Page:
All photos and text are property of Dave Forney and may not be used without express permission.

Saturday, August 5, 2017

Delivering Radios to South Sudan

A few weeks ago I had the opportunity to fly thousands of solar-powered radios up to South Sudan for Every Village. There were actually so many radios that we had two of our planes flying them up that day. We loaded the planes the night before, and repositioned them to Entebbe International Airport so that we could leave at sunrise, and fly directly to Juba, South Sudan on the first leg of the long flight. Here's a shot of the sunrise just after I departed Entebbe.

As you fly from Entebbe to Juba you cross the Nile river several times. Here's a shot of the Nile, shortly after it enters South Sudan.

Together, our two MAF aircraft delivered about 10,000 radios that day to three locations, Mvolo, Tonj, and Aweil. Here's some shots capturing the joyous offloading of many boxes of radios from my plane.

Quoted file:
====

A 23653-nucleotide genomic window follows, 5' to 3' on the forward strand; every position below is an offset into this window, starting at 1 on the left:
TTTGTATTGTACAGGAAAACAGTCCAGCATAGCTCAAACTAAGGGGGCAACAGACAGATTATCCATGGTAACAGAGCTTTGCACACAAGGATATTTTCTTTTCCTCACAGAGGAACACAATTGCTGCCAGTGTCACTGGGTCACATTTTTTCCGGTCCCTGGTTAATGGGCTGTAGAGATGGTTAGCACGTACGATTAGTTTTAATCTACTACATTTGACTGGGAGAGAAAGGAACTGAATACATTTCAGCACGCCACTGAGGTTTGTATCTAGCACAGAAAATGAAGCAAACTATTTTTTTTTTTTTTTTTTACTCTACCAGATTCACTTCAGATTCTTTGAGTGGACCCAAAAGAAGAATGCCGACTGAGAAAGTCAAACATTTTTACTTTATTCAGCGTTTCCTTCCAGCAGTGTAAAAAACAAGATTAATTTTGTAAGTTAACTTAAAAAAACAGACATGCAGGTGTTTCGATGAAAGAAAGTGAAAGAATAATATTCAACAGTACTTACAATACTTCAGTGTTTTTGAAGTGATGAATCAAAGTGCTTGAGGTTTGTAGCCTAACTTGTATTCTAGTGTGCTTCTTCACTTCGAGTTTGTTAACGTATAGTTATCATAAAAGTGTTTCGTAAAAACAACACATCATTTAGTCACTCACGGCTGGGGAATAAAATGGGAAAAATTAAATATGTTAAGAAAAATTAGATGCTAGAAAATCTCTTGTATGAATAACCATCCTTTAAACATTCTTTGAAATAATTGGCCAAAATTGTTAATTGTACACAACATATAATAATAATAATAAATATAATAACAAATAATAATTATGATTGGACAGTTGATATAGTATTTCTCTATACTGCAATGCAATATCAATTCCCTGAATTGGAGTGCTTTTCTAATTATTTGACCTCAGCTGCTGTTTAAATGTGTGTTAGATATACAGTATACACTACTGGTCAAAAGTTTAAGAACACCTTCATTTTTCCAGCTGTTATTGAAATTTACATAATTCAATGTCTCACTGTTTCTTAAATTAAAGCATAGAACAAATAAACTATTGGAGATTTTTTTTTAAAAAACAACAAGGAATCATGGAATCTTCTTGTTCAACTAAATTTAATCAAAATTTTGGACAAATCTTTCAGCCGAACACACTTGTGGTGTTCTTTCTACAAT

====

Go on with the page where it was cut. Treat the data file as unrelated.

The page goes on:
Each box contains 100 radios. Every Village estimates that each individual radio reaches a bit more than 7 people (they tend to listen in groups and/or families). Based on these estimates, the radios we delivered that day will reach over 70,000 people in their heart language!

Every Village is currently operating three radio stations in the locations I mentioned above. They train local pastors and staff in radio, and then they record and broadcast everything locally. Here's some shots of some of that stuff.

And here is what it's all about...
This is a typical sight in the morning and evening, when the radio stations are broadcasting  throughout these remote parts of South Sudan.

People carry the single-channel, solar-powered radios with them everywhere (like to this water bore hole below) as they listen to the songs and messages in their heart language. 

I've done several other blog posts about Every Village.  If you're interested in seeing those, then you can type "Every Village" into the search bar above. Also, if you want to find out more about who they are, and what they do, you can visit their website here.

1 comment:

Just me said...

Gorgeous pics and fascinating story, as usual Dave.